* Refer to Barton Prospectus dated 14 May 2021 and ASX announcement dated 11 December 2023. Total Barton attributable JORC (2012) Mineral Resources include 824koz Au (26.8Mt @ 0.96 g/t Au) in Indicated and 750koz Au (25.4Mt @ 0.92 g/t Au) in Inferred categories.

    JORC Table 1 - Tunkillia Gold Project

    Section 1 Sampling Techniques and Data

    Criteria

    Commentary

    Sampling techniques

    Nature and quality of sampling (e.g. cut channels, random chips, or specific specialised industry standard measurement tools appropriate to the minerals under investigation, such as down hole gamma sondes, or handheld XRF instruments, etc.). These examples should not be taken as limiting the broad meaning of sampling.

    Include reference to measures taken to ensure sample representivity and the appropriate calibration of any measurement tools or systems used.

    Aspects of the determination of mineralisation that are Material to the Public Report. In cases where ‘industry standard' work has been done this would be relatively simple (e.g. "RC drilling was used to obtain 1 m samples from which 3 kg was pulverised to produce a 30 g charge for fire assay"). In other cases, more explanation may be required, such as where there is coarse gold that has inherent sampling problems. Unusual commodities or mineralisation types (e.g. submarine nodules) may warrant disclosure of detailed information

    Sampling during Barton Gold's RC drill programs at Tunkillia was obtained through reverse circulation (RC) and diamond drilling methods Historic RC and diamond drilling methods were also used in drilling campaigns completed since the mid-1990s.

    Rotary air-blast (RAB) and aircore drilling has also been completed. These holes were used to guide interpretation but were not used modelling or grade estimations of the results reported in the accompanying Announcement.

    The drilling program used a Metzke cone splitter (or similar) attached to the cyclone. One-metre splits were constrained by chute and butterfly valves to derive a 2-4kg split on the cyclone. Samples above 1m depth were not collected.

    Diamond core for drilling has been sawn in half using an automated core saw. Field duplicates were derived from using quarter core for the designated interval.

    Historic diamond core has been sawn in half or quarter using a core saw.

    The sample preparation for drilling conducted in 2022 and 2023 of the one-metre sampling for Barton Gold's RC and diamond drill program was conducted by Bureau Veritas (Adelaide) using method FA1 where the 2-3kg split sample received at the laboratory is weighed, dried, crushed to 10mm, pulverized to 75 micron and split to provide a 40g sample for fire assay analysis.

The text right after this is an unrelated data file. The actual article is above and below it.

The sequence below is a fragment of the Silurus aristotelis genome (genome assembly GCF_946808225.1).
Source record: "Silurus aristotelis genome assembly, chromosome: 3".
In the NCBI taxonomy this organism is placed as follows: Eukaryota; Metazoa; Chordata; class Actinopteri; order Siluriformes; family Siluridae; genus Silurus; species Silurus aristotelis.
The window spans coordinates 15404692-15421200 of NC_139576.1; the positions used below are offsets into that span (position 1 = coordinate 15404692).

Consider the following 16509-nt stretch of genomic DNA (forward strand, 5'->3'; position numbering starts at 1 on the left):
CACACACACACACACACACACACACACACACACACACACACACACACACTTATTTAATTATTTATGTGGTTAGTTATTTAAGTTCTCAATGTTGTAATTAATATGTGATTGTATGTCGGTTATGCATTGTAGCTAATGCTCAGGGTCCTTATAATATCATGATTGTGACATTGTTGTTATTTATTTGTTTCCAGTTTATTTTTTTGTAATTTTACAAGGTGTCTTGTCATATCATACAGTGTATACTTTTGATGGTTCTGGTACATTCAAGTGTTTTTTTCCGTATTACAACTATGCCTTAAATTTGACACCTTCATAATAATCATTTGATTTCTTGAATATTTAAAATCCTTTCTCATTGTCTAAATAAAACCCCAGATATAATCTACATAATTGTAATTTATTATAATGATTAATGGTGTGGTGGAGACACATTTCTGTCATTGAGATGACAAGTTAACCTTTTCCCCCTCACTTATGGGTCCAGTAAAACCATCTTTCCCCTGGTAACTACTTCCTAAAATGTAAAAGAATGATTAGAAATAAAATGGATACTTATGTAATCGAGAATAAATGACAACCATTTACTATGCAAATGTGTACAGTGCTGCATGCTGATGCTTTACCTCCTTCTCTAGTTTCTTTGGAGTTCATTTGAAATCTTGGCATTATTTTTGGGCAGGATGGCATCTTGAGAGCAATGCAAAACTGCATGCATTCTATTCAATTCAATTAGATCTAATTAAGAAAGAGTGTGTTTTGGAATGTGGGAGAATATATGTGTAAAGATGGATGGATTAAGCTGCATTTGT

The sample preparation of the one-metre sampling for Barton Gold's 2021 RC drill program was conducted by Intertek Genalysis (Adelaide) using method SP1 where the 2-3kg split sample received at the laboratory is weighed, dried, crushed to 3mm, pulverized to 75 micron and split to provide a 50g sample for fire assay and adequate pulverized material for multi-element

    analysis.

    For early RC drillholes (1996-1997), the 1 metre samples were collected through a cyclone and collected in poly bags. Samples were initially taken as 4 metre spear composites and then re-assayed at 1 metre intervals if the initial sample returned a grade above a certain threshold. RC drillholes drilled post-1997 were sampled through an on-rig splitter system The majority of core samples were taken as 1 metre lengths and half-cored.

    Drilling techniques

    Drill type (e.g. core, RC, open-hole hammer, rotary air blast, auger, Bangka, sonic, etc.) and details (e.g. core diameter, triple or standard tube, depth of diamond tails, face-sampling bit or other type, whether core is oriented and if so, by what method, etc.).

    The RC drilling by Barton Gold used a face-sampling 5 ¾" RC drilling techniques undertaken by Kennedy Drilling using a SREPS SR650 drilling rig with auxiliary compressor.

    Earlier RC drilling by Barton Gold (2021-22) contributing to the work reported was undertaken by Bullion Drilling utilising equivalent drilling equipment.

    The diamond drilling program used a UDR1200 drill rig provided by Resolution Drilling, drilling NQ (47.6mm diameter) size drill core, using a standard tube configuration. Diamond drill holes were precollared with rotary mud drilling through the strongly weathered (clay) upper parts of each drill hole. Drill core was oriented (bottom of hole) using the Axis Champ orientation system.

    Historically slimline RC drilling used a face-sampling hammer bit with a diameter of ~90mm. All other RC drillholes were drilled using a "standard size" hammer (ranging from 120mm-136mm). Diamond drillholes have been pre-drilled to fresh rock using a RC pre-collar or cored from surface, with a range of diameters used: NQ, PQ, HQ.

    Drill sample recovery

    Method of recording and assessing core and chip sample recoveries and results assessed.